In Tuesday’s episode of FreightWaves’ Loaded and Rolling show, Christopher Thornycroft, executive vice president at Redwood, joined us to talk about the Lunar New Year and what it means for freight demand. For those unaware, the Chinese Lunar New Year holiday began Jan. 22 and typically lasts two weeks. This year, it will end with the Lantern Festival on Sunday. This holiday, which involves fireworks and gift giving, can cause supply chain disruption in the weeks before and after the celebration as millions of Chinese citizens travel from cities into the countryside to be with friends, family and relatives.
The holiday can cause a lull in factory and shipping activity, and we get Thornycroft’s insights on how this impacts our domestic supply chain. Additionally, he gives his outlook on rates and freight volumes as 2023 begins the Year of the Rabbit at a tortoise pace. Will the Year of the Rabbit live up to its namesake? You can view the entire episode here to find out.
I don’t normally talk about corrugated boxes, but like a cardboard canary in a coal mine, some industries that are close to freight can provide a window into where it is heading. On Monday FreightWaves’ Rachel Premack wrote that demand and output for cardboard boxes and packaging material fell sharply in Q4 2022.
Regarding the extent of the decline, Premack wrote: “U.S. box operating rates fell to 80.9%, the Fibre Box Association said, which was also a low last seen in the first quarter of 2009. This means nearly 20% of the U.S. capacity to produce boxes was stagnant last quarter. Supply of containerboard, which is used to make corrugated boxes, stood at 4.3 weeks, according to the American Forest & Paper Association. That’s down from last quarter, but still historically high.”
Lower consumer demand equals lower need for the boxes that contain the lifeblood of e-commerce. Lower boxes lead to fewer truckload orders, creating a situation in which smaller corrugated shipping companies, often a source of valuable contract freight for smaller carriers, run dry.
Do not fret. While the tide of boxes is waning, some argue this is a return to pre-pandemic norms in which consumer behavior returns to manageable expectations. For those carriers that grew fleets with overpriced equipment in the last two years, this news does not have a silver lining. I would try to ship better news in a cardboard box if I could but alas, this digital medium is less tangible.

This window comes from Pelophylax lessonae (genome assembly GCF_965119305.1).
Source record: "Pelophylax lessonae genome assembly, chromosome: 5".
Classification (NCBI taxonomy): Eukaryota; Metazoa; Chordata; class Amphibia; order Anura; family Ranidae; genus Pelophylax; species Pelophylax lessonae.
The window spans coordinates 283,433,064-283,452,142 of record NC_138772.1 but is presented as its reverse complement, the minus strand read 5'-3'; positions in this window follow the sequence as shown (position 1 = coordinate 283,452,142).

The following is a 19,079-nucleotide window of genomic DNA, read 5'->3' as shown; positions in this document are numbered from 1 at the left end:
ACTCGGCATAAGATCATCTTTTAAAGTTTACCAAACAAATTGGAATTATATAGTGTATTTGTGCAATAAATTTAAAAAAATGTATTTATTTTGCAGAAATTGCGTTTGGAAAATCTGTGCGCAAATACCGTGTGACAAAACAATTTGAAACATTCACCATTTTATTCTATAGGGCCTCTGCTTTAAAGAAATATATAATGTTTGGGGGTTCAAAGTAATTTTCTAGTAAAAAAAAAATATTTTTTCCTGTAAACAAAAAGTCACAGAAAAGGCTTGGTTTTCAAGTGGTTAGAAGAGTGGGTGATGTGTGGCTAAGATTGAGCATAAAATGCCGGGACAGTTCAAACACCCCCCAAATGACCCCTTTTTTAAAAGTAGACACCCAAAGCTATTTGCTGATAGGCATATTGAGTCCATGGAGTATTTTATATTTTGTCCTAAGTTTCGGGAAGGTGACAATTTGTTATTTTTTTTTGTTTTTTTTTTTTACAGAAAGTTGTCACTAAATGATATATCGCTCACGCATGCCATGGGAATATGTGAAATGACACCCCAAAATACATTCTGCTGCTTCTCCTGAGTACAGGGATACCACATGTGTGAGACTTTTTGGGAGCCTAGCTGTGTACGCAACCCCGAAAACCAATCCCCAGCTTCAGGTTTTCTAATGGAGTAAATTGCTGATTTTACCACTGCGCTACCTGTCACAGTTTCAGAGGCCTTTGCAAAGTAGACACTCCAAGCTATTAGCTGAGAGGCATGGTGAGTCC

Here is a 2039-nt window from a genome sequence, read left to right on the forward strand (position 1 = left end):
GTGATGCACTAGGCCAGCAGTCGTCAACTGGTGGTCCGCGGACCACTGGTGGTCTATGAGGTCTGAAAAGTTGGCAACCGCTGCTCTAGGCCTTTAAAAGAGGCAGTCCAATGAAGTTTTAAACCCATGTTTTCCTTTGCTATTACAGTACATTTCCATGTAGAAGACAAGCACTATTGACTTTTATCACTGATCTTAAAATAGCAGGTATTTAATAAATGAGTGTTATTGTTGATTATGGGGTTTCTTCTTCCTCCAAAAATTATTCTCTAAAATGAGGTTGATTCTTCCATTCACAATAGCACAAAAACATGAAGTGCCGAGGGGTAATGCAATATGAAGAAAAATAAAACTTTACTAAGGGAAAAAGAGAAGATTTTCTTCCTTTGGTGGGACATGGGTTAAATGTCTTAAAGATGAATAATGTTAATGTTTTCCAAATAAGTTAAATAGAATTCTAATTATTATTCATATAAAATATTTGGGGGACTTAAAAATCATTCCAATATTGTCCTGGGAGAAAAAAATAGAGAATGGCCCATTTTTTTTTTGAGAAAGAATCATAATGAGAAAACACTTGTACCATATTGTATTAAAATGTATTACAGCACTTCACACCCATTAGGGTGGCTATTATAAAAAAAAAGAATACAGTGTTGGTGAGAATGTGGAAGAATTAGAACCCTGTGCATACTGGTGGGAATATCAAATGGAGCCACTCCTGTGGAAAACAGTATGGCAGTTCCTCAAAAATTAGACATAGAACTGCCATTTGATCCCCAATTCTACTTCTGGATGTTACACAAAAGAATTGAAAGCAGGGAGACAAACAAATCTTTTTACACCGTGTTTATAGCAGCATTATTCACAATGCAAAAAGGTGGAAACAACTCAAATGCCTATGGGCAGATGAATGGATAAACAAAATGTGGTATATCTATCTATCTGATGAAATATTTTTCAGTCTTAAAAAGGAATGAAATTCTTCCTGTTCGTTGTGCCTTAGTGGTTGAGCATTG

On Wednesday, U.S. Bank released its fourth-quarter Freight Payment Index data indicating continuing softening in the trucking market. The report notes that in spite of lowering freight volumes, the total spend on truck freight services didn’t fall as rapidly in the fourth quarter.
Regarding reasons for the market softness, familiar themes such as increased inflation, household spending on services over goods and rising interest rates returned to center stage.
The index itself contracted 4.6% in the fourth quarter of 2022 from 118.5 index points to 113. This decline continued a string of decreases in four of the past five quarters. For the year, the index declined 7.1%.
Notably, not all regions of the country were equally affected by the declines in freight volumes. The report said, “On a year-over-year basis, only the Southwest region posted higher freight volumes than the final quarter of 2021. Of the other four regions seeing yearly declines, the Midwest (6.6%) saw the smallest, while the Northeast (11.1%) saw the largest decrease from the final quarter of 2021.” The Western region saw a year-over-year decline of 8.9% compared to Q4 2021.
The consumer shift from goods back to services cannot be overstated. The report adds, “Macro-economic factors, and a continued shift away from goods procurement to services in Q4, led to a continued decline in shipments to the lowest levels since Q1 2014.”
Summary: Outbound tender rejection levels, a measurement of the percentage of rejected loads electronically tendered to carriers, are at 3.75% — a level not seen since the early days of the pandemic, when rejection rates bottomed out at 2.64% between April and May of 2020. Looking at the chart above, rejection rates for the beginning of 2023 (located in blue at the bottom right of the chart) are at four-year lows, due in large part to a persistent glut of trucking capacity that entered the market to take advantage of record freight volumes that began during the pandemic-related goods surge of mid-2020 (highlighted in orange on the chart).
The freight market is typically characterized by changes in truckload supply and demand, but the current lingering impacts of extra truckload capacity in the market make predictions regarding rate movement challenging.
Even if a significant number of smaller carriers and owner-operators exit the market, it may still take months before carriers can attempt to regain pricing power from shippers that are battered by low consumer demand and inflationary pressures driving up costs. For shippers, when costs increase, transportation budgets are often the first line item in the cost-cutting crosshairs, and attempting to justify further increases for 2023 would prove difficult if market conditions change.
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